The lean startup methodology, and its Minimal Viable Products strategy have grown hugely popular, but what are the challenges of applying lean startup and how can it be applied when working with external companies?
Inspired by both the scientific method and business optimization practices, the lean startup builds on three fundamental concepts:
- Build: Drastically shorten each phase of the product development cycle, allowing the product to gain more feedback from customers and the market, and gain it more often.
- Measure: Gain feedback from customers in each product development cycle using both qualitative and quantitative techniques.
- Learn: Derive learning from each product development cycle through actionable metrics.
Sketch by 365 Andrew’s Sketches
At Google Ventures Design Studio they use an approach to product development named: Design Sprint. Based on the principles of design thinking, design sprint is a five-day recipe for startups aimed to accelerate projects that are already in motion. This series of post provide a DIY guide to the process, including:
We are very happy for the launch of Design Thinking, Business Innovation, a book by Brazilian firm MJV, written together with a group of internationally trained consultants. The book presents stages, techniques and tools illustrated through genuinely Brazilian cases to inspire and help in the work towards innovation.
“Our book is addressed to professionals in all areas of business. Through it, we intend to cover both the genesis of innovation, as well methods and practices for its implementation.”
The Human-Centered Design Toolkit is a free innovation guide for social entreprises and NGO’s.
In 2008 IDEO designed a toolkit of human-centered design so that the process of design thinking could be used by grassroots non-governmental organizations in the developing world. The guide walks you through the design process and gives practical guidance for the different phases.
You can download the guide here.
POP is a free iPhone app that helps you make interactive prototype with ease. If you can draw, you can design apps. The workflow is ridiculously simple:
- Design on Paper
- Take Pictures
- Link & Play
Complicated wireframing tools slow us down. Why not use the most efficient tools, pen & paper, to create prototypes? You simply take pictures of your wireframe, link these pictures, and it’ll work on iPhone!
Online learning gives the chance to access top-class learning material from the confort of our house. Now, you can join a Design Thinking Crash Course by the guys at d.school:
We know not everyone can make a trip the d.school to experience how we teach design thinking. So, we created this online version of one of our most frequently sought after learning tools. Using the video, handouts, and facilitation tips below, we will take you step by step through the process of hosting or participating in a 90 minute design challenge.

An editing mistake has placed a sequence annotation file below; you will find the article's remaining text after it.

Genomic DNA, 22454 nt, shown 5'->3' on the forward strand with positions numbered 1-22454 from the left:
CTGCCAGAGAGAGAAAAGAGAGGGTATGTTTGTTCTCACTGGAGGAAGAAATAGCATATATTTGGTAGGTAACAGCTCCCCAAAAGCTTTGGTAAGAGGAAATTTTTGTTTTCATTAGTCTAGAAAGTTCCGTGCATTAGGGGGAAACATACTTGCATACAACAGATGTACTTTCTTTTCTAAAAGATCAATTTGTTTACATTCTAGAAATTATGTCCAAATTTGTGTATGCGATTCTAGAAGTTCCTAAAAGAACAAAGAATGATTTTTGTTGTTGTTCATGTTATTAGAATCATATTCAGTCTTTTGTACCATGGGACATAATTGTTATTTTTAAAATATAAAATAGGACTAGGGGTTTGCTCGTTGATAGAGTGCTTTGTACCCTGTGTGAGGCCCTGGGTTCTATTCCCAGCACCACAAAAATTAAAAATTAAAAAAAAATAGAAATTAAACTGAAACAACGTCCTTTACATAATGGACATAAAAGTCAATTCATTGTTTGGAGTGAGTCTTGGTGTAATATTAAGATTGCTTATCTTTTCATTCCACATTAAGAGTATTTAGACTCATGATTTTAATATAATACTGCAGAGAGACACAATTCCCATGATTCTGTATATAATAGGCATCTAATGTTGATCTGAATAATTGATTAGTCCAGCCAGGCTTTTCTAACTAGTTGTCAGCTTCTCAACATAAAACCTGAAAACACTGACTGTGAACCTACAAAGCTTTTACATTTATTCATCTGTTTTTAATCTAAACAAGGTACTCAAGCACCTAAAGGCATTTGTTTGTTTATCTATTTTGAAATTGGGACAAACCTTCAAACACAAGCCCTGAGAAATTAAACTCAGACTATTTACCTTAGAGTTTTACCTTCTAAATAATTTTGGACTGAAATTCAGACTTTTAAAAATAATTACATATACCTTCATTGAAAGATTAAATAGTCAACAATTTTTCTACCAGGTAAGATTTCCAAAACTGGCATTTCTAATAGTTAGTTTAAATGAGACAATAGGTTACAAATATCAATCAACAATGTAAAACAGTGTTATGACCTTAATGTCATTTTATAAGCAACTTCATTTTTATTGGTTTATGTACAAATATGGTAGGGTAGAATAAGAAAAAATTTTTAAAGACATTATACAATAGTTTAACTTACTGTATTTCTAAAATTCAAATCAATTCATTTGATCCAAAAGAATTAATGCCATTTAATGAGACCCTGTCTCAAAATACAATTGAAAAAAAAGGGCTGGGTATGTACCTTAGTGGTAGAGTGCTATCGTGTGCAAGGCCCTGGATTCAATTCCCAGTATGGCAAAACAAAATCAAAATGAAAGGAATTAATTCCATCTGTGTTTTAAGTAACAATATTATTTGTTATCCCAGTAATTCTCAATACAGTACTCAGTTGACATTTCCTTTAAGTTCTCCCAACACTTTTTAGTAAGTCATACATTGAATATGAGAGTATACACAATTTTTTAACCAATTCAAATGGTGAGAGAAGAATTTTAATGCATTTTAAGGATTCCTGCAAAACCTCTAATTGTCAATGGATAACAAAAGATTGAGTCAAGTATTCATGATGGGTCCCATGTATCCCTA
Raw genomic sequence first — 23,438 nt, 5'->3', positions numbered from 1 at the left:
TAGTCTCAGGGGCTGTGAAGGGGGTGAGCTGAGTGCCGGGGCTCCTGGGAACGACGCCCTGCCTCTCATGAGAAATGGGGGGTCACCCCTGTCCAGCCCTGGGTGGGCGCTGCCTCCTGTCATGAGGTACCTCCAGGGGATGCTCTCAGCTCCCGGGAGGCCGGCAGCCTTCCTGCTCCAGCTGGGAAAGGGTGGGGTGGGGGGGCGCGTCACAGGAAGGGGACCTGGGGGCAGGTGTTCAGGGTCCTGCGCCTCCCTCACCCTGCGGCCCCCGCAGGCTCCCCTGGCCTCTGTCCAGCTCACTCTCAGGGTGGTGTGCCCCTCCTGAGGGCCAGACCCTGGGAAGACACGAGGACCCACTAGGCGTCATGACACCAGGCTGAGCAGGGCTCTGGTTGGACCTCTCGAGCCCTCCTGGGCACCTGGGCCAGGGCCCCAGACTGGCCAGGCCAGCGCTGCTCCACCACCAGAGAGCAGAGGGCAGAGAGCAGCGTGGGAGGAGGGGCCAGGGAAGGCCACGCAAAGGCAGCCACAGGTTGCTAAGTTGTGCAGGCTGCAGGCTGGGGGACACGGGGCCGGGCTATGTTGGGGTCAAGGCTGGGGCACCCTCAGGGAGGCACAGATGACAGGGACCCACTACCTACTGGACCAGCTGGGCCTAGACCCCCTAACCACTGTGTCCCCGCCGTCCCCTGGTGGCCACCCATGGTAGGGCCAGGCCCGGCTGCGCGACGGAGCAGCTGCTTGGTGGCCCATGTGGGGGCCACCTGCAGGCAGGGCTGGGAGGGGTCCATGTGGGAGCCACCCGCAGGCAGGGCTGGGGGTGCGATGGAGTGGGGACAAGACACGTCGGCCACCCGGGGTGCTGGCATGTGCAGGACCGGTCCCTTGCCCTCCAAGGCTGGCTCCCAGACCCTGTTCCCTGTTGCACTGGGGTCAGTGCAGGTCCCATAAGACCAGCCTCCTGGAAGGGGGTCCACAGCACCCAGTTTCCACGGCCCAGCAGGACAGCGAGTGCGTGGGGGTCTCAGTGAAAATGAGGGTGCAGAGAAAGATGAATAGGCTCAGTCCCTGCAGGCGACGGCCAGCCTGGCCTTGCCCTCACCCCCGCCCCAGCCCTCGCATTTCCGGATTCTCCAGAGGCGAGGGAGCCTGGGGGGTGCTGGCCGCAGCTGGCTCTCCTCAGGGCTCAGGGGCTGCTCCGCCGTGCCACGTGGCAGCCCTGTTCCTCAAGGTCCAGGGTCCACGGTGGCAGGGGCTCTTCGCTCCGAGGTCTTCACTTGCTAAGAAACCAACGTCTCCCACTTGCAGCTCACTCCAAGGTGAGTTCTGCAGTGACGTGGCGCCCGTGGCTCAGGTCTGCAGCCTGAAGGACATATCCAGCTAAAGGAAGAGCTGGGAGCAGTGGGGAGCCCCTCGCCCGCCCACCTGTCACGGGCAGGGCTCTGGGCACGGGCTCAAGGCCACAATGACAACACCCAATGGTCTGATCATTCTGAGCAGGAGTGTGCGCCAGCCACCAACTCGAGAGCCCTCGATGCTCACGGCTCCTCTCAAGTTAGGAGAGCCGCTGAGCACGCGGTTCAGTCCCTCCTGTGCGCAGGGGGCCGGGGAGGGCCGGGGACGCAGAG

Frog’s Collective Action Toolkit (CAT) is a package of resources and activities that enable groups of people anywhere to organize, build trust, and collaboratively create solutions for problems impacting their community. The toolkit provides a dynamic framework that integrates knowledge and action to solve challenges. Designed to harness the benefits of group action and the power of open sharing, the activities draw on each participant’s strengths and perspectives as the group works to accomplish a common goal.
Standford d.School helped the LA County Department of Public Social Services to improve their offering and services. A good example of how design thinking can also improve bureaucracy.
Here, four quotes summarizing the video:
- “Our mission is to enrich lives through effective and caring services, if we care about what you think, we’ll be more effective”
- “On the spot, our director approved two out of four prototypes to bring forward for implementation”
- “The user felt great to tell what they thought”
- “[design thinking] allows you to be connected, to have a better understanding”
Students can’t learn design thinking if their teachers aren’t trained in it, so to help give educators the tools and methods to integrate this mindset into their work, Edutopia, IDEO, and New York’s Riverdale Country Day School, are teaming up to offer "Design Thinking for Educators" a free, five-week virtual class.
Diego Rodriguez from MetaCool writes:
Designers are always prototyping, whether it’s moving things around in their imagination, building a reverse income statement in Excel, or hacking something out of wood using a sidewalk as sandpaper. The notion that a designer waits until it’s “prototyping time” to start messing around with stuff is just wrong. Prototyping starts when the design process begins, and it never stops. We build to understand. We observe for generative insight but we also observe to gather data regarding the hack we just whipped up ten minutes ago. We ideate with our gut and our hands as much as with our brains.